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Synthesis and thermodynamic studies of physisorptive energy storage materials

Citation

Stadie, Nicholas P. (2013) Synthesis and thermodynamic studies of physisorptive energy storage materials. Dissertation (Ph.D.), California Institute of Technology. http://resolver.caltech.edu/CaltechTHESIS:09092012-010239493

Abstract

Physical adsorption of hydrogen or other chemical fuels on the surface of carbonaceous materials offers a promising avenue for energy storage applications. The addition of a well-chosen sorbent material to a compressed gas tank increases the volumetric energy density of the system while still permitting fast refueling, simplicity of design, complete reversibility, high cyclability, and low overall cost of materials. While physical adsorption is most effective at temperatures below ambient, effective storage technologies are possible at room temperature and modestly high pressure. A volumetric Sieverts apparatus was designed, constructed, and commissioned to accurately measure adsorption uptake at high pressures and an appropriate thermodynamic treatment of the experimental data is presented.

In Chapter 1, the problem of energy storage is introduced in the context of hydrogen as an ideal alternative fuel for future mobile vehicle applications, and with methane in mind as a near-term solution. The theory of physical adsorption that is relevant to this work is covered in Chapter 2. In-depth studies of two classes of materials are presented in the final chapters. Chapter 3 presents a study of the dissociative “hydrogen spillover” effect in the context of its viability as a practical hydrogen storage solution at room temperature. Chapters 4-5 deal with zeolite-templated carbon, an extremely high surface-area material which shows promise for hydrogen and methane storage applications. Studies of hydrogen adsorption at high pressure (Chapter 4) and anomalous thermodynamic properties of methane adsorption (Chapter 5) on ZTCs are presented. The concluding chapter discusses the impact of and possible future directions for this work.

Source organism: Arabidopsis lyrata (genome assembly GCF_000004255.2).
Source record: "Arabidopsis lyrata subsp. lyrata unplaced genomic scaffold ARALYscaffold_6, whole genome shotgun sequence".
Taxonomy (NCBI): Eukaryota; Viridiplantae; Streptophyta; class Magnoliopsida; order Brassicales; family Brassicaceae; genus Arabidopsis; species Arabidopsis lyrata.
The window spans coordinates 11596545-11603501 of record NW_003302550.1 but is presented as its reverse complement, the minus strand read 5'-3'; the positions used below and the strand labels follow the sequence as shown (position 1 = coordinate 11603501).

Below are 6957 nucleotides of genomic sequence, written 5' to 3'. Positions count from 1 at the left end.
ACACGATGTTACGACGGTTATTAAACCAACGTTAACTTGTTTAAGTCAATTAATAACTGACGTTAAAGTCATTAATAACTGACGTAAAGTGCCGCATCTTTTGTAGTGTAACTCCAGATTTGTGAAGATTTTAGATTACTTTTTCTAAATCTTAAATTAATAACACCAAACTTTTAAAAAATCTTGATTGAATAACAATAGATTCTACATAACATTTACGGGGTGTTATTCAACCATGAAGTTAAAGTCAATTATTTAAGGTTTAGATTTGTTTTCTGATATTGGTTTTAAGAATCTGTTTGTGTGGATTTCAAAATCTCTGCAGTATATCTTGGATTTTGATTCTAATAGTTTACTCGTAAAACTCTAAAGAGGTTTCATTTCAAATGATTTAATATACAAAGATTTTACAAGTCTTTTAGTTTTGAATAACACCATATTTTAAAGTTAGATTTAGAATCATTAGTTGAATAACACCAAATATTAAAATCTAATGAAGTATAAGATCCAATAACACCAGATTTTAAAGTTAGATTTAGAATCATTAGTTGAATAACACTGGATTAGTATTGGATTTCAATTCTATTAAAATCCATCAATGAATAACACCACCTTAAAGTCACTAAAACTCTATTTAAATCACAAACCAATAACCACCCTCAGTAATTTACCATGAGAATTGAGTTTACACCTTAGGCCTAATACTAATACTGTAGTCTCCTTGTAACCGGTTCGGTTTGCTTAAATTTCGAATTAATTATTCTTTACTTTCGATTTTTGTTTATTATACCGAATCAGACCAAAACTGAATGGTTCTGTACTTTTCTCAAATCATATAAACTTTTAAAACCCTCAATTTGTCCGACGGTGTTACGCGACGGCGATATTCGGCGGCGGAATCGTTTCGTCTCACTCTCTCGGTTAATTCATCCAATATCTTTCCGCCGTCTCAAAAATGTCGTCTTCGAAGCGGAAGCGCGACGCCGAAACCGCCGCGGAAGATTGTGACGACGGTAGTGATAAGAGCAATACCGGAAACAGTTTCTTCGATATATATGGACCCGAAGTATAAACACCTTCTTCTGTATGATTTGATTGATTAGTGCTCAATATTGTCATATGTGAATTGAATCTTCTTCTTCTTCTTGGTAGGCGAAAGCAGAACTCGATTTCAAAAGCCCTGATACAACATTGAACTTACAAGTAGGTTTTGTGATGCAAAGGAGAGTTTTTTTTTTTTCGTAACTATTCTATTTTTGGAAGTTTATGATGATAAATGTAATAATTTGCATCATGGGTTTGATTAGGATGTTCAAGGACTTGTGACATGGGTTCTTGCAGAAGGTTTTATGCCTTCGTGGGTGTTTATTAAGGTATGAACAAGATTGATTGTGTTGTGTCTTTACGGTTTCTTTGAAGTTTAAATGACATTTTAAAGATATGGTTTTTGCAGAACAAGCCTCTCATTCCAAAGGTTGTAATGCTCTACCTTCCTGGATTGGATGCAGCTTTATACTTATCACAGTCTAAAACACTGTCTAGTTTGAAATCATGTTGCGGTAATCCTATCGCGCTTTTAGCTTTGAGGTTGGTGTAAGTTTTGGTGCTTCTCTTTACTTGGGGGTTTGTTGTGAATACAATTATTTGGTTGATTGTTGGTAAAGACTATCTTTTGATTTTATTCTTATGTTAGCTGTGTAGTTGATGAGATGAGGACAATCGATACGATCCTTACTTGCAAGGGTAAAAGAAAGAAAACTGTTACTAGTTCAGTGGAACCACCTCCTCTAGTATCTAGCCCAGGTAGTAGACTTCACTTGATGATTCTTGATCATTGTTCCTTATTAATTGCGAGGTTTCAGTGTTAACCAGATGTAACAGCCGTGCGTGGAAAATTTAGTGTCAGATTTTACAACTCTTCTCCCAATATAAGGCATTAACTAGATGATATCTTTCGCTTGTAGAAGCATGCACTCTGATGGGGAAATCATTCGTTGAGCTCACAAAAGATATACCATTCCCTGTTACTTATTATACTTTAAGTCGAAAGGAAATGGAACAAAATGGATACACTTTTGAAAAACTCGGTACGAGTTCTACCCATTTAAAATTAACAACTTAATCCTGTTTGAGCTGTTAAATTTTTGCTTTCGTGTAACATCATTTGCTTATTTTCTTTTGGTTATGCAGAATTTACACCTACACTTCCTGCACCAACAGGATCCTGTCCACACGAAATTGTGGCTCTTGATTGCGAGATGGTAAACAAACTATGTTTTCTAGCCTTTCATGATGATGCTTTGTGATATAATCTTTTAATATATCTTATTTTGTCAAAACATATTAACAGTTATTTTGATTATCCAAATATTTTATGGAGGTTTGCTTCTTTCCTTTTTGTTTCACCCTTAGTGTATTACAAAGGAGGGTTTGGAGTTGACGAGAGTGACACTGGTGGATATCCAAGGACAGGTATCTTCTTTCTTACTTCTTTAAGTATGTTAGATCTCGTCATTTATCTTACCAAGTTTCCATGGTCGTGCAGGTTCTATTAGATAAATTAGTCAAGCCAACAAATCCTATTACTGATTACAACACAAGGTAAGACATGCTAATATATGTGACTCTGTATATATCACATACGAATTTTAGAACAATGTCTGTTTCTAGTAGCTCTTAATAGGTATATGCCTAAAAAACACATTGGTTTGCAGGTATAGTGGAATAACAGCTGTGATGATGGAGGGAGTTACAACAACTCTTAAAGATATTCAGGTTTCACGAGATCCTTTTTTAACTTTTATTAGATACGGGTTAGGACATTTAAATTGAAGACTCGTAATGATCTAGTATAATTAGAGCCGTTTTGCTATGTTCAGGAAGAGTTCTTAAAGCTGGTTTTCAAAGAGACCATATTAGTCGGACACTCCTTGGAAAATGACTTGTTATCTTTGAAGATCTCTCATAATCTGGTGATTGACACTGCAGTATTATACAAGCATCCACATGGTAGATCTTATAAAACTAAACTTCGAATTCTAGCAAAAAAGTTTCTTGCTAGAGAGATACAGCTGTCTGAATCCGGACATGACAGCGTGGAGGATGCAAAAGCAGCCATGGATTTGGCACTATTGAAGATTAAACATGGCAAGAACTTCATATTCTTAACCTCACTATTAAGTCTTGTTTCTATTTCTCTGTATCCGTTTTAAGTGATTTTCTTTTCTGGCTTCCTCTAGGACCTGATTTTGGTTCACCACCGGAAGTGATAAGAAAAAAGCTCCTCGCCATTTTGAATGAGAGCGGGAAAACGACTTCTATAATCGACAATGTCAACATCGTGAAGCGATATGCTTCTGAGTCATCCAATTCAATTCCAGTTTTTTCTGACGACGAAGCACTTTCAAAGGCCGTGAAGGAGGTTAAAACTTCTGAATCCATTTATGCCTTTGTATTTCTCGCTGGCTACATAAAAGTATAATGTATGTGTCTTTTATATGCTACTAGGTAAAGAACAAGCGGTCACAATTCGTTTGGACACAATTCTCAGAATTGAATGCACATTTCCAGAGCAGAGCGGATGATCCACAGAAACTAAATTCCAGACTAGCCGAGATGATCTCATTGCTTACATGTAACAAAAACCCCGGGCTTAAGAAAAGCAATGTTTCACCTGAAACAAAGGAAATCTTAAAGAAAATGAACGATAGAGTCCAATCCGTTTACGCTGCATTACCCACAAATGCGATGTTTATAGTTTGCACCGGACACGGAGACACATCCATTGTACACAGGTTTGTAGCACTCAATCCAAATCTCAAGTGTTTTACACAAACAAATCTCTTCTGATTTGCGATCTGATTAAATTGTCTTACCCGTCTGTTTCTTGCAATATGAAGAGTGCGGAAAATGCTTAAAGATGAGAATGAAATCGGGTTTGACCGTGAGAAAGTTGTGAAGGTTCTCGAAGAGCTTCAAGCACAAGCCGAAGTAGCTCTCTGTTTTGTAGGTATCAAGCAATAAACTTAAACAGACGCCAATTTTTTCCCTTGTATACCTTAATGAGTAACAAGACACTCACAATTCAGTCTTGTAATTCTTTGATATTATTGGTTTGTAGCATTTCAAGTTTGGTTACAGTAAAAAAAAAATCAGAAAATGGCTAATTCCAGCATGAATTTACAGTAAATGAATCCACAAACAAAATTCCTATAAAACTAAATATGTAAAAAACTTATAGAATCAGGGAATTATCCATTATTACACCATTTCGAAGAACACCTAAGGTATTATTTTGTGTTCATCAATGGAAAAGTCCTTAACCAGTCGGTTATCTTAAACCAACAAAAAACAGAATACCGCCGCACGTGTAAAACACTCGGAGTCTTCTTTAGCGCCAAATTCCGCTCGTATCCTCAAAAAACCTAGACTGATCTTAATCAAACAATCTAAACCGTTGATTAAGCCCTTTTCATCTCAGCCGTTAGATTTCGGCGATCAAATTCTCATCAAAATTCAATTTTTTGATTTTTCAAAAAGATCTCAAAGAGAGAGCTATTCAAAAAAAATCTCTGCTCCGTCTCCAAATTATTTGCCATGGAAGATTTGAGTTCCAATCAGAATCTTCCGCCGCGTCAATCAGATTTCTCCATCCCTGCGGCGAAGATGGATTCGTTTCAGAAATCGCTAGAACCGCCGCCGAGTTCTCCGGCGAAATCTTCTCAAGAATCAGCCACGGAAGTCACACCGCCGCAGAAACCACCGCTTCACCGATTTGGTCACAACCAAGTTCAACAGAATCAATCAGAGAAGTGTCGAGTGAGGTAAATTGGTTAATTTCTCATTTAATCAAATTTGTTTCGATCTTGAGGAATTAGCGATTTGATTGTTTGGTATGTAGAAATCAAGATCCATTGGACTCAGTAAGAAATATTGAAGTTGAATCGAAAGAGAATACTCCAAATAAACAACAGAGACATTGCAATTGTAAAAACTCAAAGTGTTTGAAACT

Item Type:Thesis (Dissertation (Ph.D.))
Subject Keywords:adsorption, physisorption, thermodynamics, carbon materials, hydrogen storage, methane storage
Degree Grantor:California Institute of Technology
Division:Engineering and Applied Science
Major Option:Materials Science
Thesis Availability:Public (worldwide access)
Research Advisor(s):
  • Fultz, Brent T. (co-advisor)
  • Ahn, Channing C. (co-advisor)
Thesis Committee:
  • Fultz, Brent T. (chair)
  • Ahn, Channing C.
  • Haile, Sossina M.
  • Johnson, William Lewis
  • Davis, Mark E.
  • Goddard, William A., III
Defense Date:5 November 2012
Record Number:CaltechTHESIS:09092012-010239493
Persistent URL:http://resolver.caltech.edu/CaltechTHESIS:09092012-010239493
Default Usage Policy:No commercial reproduction, distribution, display or performance rights in this work are provided.
ID Code:7198
Collection:CaltechTHESIS
Deposited By: Nicholas Stadie
Deposited On:05 Dec 2012 18:23
Last Modified:26 Dec 2012 04:45

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